Celiac disease is a condition in which your body cannot digest gluten. When people with celiac disease eat gluten, the immune system misfires and ends up inadvertently damaging the small intestine - which can lead to a host of adverse conditions.

Celiac disease is often diagnosed through blood test.

Serology is a common blood test that looks for elevated levels of certain antibody proteins within blood serum. Elevated antibody levels cold indicate an immune reaction to gluten.

Doctors also use genetic testing for human leukocyte antigens, the presence of which can be used to rule out celiac disease.

If the results of these test suggest that you could have celiac disease, your doctor will likely then order either endoscopy or capsule endoscopy for further testing.

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Crohn's disease and ulcerative colitis are both conditions that fall under the umbrella of inflammatory bowel disease, or IBD. While they have a lot in common (namely long-term inflammation of your digestive system), they also have some key differences.

Ulcerative colitis only affects your large intestine (colon), whereas Crohn's disease can occur anywhere from the mouth to the anus. With Crohn's disease, there are generally healthy parts of the intestine between the inflamed areas, while ulcerative colitis is one continuous inflammation of the colon. Lastly, ulcerative colitis only affects the innermost lining of the colon, while Crohn's disease can affect all layers of the bowel walls.

Both conditions can be treated and managed by a GI specialist.

The only definitive way to diagnose Crohn's disease and ulcerative colitis is through an endoscopic procedure, which involves inserting a small camera down your throat aboard a long, flexible tube - allowing doctors to examine firsthand any inflammation of the digestive tract.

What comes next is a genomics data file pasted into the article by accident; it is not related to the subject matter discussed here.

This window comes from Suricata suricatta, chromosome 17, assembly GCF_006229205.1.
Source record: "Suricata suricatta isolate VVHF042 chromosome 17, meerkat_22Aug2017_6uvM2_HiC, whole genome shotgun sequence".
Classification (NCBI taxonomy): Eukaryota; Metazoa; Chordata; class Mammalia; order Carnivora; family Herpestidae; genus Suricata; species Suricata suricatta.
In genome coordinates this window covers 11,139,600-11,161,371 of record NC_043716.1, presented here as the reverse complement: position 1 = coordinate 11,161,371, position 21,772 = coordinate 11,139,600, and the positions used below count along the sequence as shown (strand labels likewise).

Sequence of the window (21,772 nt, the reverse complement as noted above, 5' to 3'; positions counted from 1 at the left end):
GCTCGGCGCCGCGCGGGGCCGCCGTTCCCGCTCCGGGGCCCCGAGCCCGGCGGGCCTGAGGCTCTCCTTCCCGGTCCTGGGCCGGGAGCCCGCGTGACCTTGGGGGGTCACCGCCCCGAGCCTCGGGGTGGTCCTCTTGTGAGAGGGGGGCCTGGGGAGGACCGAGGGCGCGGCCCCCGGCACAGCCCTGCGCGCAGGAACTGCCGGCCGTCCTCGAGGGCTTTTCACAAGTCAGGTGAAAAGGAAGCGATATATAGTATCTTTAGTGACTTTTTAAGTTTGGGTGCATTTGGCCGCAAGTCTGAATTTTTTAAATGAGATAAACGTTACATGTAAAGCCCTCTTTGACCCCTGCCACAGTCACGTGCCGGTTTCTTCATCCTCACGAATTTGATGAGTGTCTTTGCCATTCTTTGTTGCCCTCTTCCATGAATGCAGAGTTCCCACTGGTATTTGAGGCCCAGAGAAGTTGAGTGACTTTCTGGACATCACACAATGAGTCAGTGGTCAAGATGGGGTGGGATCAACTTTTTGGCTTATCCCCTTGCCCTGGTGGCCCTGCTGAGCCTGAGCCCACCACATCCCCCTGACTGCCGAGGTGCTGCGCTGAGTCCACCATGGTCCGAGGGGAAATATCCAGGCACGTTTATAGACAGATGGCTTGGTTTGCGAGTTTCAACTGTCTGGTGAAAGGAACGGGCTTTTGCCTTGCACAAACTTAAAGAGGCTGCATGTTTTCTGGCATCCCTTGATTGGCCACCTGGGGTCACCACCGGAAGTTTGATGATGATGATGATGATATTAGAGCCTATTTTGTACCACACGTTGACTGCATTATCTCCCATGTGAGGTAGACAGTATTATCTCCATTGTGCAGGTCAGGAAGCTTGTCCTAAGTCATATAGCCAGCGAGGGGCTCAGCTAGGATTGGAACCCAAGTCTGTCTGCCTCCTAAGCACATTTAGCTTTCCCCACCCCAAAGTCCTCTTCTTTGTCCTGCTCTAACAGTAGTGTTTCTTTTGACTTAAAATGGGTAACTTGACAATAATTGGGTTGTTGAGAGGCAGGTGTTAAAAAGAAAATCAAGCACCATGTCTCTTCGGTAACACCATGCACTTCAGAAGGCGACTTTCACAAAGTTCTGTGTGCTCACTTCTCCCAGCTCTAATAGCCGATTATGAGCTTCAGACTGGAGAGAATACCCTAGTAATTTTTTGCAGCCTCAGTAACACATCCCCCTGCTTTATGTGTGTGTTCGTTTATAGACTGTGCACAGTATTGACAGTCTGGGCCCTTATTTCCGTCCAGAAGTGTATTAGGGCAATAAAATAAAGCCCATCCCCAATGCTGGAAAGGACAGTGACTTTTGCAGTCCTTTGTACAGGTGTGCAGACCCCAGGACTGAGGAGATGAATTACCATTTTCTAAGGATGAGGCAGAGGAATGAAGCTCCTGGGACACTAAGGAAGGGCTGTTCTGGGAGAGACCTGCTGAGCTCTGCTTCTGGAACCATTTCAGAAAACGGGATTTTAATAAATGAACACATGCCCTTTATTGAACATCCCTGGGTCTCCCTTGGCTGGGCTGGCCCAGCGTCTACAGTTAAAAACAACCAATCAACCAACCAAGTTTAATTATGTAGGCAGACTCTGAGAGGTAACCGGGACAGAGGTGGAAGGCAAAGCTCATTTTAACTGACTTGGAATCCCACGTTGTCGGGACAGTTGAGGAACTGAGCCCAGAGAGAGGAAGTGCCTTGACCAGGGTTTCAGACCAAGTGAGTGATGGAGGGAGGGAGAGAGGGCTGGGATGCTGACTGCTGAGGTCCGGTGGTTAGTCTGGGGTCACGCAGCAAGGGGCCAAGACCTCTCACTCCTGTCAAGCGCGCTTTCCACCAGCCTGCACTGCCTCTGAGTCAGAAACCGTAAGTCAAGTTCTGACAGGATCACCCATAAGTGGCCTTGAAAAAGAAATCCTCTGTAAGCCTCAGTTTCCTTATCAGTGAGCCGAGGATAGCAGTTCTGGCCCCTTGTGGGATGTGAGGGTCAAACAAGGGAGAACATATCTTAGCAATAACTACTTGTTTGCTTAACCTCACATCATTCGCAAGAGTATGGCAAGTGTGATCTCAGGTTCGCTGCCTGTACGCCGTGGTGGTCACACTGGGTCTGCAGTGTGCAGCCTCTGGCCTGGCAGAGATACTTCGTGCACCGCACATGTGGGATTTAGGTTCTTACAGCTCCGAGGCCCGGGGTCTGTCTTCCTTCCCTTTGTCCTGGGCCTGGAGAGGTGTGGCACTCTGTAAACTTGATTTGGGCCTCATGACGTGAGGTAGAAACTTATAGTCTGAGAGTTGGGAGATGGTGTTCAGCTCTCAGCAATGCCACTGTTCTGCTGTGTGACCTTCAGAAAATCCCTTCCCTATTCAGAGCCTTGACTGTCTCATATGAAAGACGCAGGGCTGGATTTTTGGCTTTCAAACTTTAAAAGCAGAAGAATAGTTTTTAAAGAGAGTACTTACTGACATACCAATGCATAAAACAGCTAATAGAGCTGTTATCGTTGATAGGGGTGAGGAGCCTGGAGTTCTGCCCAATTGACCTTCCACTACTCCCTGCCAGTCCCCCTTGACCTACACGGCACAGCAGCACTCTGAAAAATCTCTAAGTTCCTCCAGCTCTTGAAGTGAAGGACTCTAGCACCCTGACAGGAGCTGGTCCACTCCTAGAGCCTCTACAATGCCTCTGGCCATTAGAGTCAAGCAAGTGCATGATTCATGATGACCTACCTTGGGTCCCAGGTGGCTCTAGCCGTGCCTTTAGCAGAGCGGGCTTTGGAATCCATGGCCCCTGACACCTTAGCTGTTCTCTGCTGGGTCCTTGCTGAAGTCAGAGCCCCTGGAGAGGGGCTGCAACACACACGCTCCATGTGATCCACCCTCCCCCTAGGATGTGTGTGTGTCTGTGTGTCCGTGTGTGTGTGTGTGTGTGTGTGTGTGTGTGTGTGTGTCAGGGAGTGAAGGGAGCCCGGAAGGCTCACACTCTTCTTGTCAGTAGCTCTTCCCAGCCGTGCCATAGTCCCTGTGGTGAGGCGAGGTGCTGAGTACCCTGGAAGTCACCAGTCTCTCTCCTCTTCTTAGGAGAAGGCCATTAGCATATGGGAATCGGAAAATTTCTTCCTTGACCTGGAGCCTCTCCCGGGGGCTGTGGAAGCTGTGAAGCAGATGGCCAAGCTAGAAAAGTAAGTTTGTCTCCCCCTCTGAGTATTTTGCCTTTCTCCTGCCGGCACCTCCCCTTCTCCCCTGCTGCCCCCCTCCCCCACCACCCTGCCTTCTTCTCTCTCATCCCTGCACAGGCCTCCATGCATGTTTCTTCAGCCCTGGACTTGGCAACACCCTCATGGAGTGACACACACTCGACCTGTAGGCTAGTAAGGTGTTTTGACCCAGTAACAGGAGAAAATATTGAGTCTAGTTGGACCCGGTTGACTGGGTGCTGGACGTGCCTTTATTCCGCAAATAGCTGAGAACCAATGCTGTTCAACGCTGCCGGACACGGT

Common endoscopic procedures include colonoscopies, upper endoscopies, sigmoidoscopies, and capsule endoscopies. Before the more invasive procedure, however, your doctor may run a series of tests to rule out other options. These may include a physical exam, blood tests, stool samples, and imaging tests such as x-rays, CT scans, or MRI.

The exact cause of IBD is not known. One possible cause is a malfunction of the immune system. Heredity seems to be a contributing factor, as it is more common among people with a family history of the disease.

Other common risk factors include:

Age: Most people affected are diagnosed before the age of 30. However, some people don't develop the disease until their 50s or 60s.

Family history: If you have a close relative with the disease, such as a parent or sibling, you are at higher risk of developing the condition.

Smoking cigarettes: Smoking is the most important controllable risk factor for developing Crohn's disease. Smoking cigarettes may actually help to prevent ulcerative colitis, but its overall harm to your health greatly outweighs any benefit. Plus, quitting smoking can improve the general health of your digestive tract among other benefits.

Race or ethnicity: While it can occur in any race, it is more common among white people.

Nonsteroidal anti-inflammatory medications: Taking medications such as ibuprofen (Advil, Motrin IB, etc.), naproxen sodium (Aleve), diclofenac sodium, and others may increase the risk of developing IBD and can worse the disease in people already affected by it.